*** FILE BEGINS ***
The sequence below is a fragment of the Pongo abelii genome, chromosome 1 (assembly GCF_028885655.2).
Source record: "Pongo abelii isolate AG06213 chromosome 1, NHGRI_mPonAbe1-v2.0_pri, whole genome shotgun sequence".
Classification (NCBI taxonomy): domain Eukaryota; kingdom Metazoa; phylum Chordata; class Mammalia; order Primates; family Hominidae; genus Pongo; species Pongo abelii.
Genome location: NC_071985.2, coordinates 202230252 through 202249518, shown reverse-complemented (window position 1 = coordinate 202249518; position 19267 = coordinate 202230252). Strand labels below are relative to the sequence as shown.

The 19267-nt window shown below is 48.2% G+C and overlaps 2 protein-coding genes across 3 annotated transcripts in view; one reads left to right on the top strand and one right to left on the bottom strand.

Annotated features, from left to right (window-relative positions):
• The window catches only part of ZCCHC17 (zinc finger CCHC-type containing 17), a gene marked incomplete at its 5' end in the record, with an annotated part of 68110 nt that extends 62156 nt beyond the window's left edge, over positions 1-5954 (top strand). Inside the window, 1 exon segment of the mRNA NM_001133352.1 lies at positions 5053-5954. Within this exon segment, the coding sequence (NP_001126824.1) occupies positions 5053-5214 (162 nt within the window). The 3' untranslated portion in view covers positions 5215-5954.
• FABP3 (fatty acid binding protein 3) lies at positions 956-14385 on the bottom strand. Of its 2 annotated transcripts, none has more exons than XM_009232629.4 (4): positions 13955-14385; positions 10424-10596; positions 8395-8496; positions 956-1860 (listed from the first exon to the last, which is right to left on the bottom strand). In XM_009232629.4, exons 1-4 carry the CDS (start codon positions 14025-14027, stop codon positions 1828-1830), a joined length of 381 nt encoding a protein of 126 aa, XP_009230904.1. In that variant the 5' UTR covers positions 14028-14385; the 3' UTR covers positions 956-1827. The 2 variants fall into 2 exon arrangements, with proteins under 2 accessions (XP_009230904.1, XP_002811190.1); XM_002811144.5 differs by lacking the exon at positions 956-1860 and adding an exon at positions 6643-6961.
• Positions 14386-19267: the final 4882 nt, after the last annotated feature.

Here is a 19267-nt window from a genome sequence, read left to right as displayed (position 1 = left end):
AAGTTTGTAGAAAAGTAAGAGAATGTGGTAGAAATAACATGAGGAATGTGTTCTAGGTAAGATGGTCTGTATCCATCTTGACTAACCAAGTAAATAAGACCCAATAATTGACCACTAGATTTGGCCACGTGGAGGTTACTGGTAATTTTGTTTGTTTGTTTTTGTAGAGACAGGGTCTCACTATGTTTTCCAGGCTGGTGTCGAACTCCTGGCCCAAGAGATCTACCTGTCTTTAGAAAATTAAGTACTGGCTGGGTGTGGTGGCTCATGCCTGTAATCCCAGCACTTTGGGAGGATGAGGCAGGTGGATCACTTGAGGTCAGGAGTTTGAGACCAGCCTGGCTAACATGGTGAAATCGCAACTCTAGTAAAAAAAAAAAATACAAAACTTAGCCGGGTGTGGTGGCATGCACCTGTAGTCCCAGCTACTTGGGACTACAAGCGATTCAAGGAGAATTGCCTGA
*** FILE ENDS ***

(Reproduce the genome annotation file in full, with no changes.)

The sequence below is a fragment of the Pongo abelii genome, chromosome 1 (assembly GCF_028885655.2).
Source record: "Pongo abelii isolate AG06213 chromosome 1, NHGRI_mPonAbe1-v2.0_pri, whole genome shotgun sequence".
Classification (NCBI taxonomy): domain Eukaryota; kingdom Metazoa; phylum Chordata; class Mammalia; order Primates; family Hominidae; genus Pongo; species Pongo abelii.
Genome location: NC_071985.2, coordinates 202230252 through 202249518, shown reverse-complemented (window position 1 = coordinate 202249518; position 19267 = coordinate 202230252). Strand labels below are relative to the sequence as shown.

The 19267-nt window shown below is 48.2% G+C and overlaps 2 protein-coding genes across 3 annotated transcripts in view; one reads left to right on the top strand and one right to left on the bottom strand.

Annotated features, from left to right (window-relative positions):
• The window catches only part of ZCCHC17 (zinc finger CCHC-type containing 17), a gene marked incomplete at its 5' end in the record, with an annotated part of 68110 nt that extends 62156 nt beyond the window's left edge, over positions 1-5954 (top strand). Inside the window, 1 exon segment of the mRNA NM_001133352.1 lies at positions 5053-5954. Within this exon segment, the coding sequence (NP_001126824.1) occupies positions 5053-5214 (162 nt within the window). The 3' untranslated portion in view covers positions 5215-5954.
• FABP3 (fatty acid binding protein 3) lies at positions 956-14385 on the bottom strand. Of its 2 annotated transcripts, none has more exons than XM_009232629.4 (4): positions 13955-14385; positions 10424-10596; positions 8395-8496; positions 956-1860 (listed from the first exon to the last, which is right to left on the bottom strand). In XM_009232629.4, exons 1-4 carry the CDS (start codon positions 14025-14027, stop codon positions 1828-1830), a joined length of 381 nt encoding a protein of 126 aa, XP_009230904.1. In that variant the 5' UTR covers positions 14028-14385; the 3' UTR covers positions 956-1827. The 2 variants fall into 2 exon arrangements, with proteins under 2 accessions (XP_009230904.1, XP_002811190.1); XM_002811144.5 differs by lacking the exon at positions 956-1860 and adding an exon at positions 6643-6961.
• Positions 14386-19267: the final 4882 nt, after the last annotated feature.

Here is a 19267-nt window from a genome sequence, read left to right as displayed (position 1 = left end):
AAGTTTGTAGAAAAGTAAGAGAATGTGGTAGAAATAACATGAGGAATGTGTTCTAGGTAAGATGGTCTGTATCCATCTTGACTAACCAAGTAAATAAGACCCAATAATTGACCACTAGATTTGGCCACGTGGAGGTTACTGGTAATTTTGTTTGTTTGTTTTTGTAGAGACAGGGTCTCACTATGTTTTCCAGGCTGGTGTCGAACTCCTGGCCCAAGAGATCTACCTGTCTTTAGAAAATTAAGTACTGGCTGGGTGTGGTGGCTCATGCCTGTAATCCCAGCACTTTGGGAGGATGAGGCAGGTGGATCACTTGAGGTCAGGAGTTTGAGACCAGCCTGGCTAACATGGTGAAATCGCAACTCTAGTAAAAAAAAAAAATACAAAACTTAGCCGGGTGTGGTGGCATGCACCTGTAGTCCCAGCTACTTGGGACTACAAGCGATTCAAGGAGAATTGCCTGA